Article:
If you're among the 800,000 American women of childbearing age with epilepsy, you and your obstetrician will have some medical decisions to make. The crux of the dilemma is that anti-epileptic medications used to prevent seizures create a medically significant risk to your child and not taking these drugs could result in your having convulsions that could also damage an unborn infant. Before stopping or starting medications for epilepsy, you should talk with your doctor.
Before you decide to conceive, consult your neurologist about your medications. It's possible you may not need to take anti-epileptic medications during pregnancy if you've been seizure-free for several years and have normal brain waves. In general, women with epilepsy have twice the risk of giving birth to a baby with congenital anomalies as a woman who doesn't have epilepsy, but anti-epileptic medications account for only part of this increased risk.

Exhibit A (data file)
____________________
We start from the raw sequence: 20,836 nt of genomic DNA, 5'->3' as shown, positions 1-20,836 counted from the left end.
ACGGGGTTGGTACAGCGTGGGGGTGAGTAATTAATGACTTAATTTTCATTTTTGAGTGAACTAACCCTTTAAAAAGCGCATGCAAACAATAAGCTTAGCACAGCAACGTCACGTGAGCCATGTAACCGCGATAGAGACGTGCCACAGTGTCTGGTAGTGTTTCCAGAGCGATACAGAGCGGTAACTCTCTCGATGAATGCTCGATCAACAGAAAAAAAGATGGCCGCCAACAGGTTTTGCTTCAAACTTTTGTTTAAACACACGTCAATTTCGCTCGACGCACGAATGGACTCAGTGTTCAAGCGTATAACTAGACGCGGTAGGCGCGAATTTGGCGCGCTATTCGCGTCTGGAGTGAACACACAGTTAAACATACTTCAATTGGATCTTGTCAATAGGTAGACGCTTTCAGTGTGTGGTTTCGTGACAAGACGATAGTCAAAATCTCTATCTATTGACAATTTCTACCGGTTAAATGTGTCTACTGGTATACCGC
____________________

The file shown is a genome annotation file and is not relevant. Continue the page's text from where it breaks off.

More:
If you do need medication, you may be able to reduce the risk of birth defects significantly by changing from a combination of two or more drugs to a single anticonvulsant, or by taking lower, more frequent doses of your medication. Ask your doctor about these possibilities.
You should also remember that if you need to use Dilantin or Mesantoin (a class of medications called hydantoins) your chances of having a healthy, normal baby are almost 90%, while the prospect of a positive pregnancy outcome is even higher if you use phenobarbital.
If you choose pregnancy, the doctor should do a maternal serum alpha-fetoprotein test between weeks 15 and 18 to check for neural tube defects (which include spina bifida), especially if you used valproic acid during your first three months of pregnancy. To safeguard against this problem, you should start supplements of folic acid before you conceive and continue to take them during pregnancy.
You can help researchers gain more insight into epilepsy and pregnancy by enrolling in the Antiepileptic Drug Pregnancy Registry.
Last updated July 01, 2009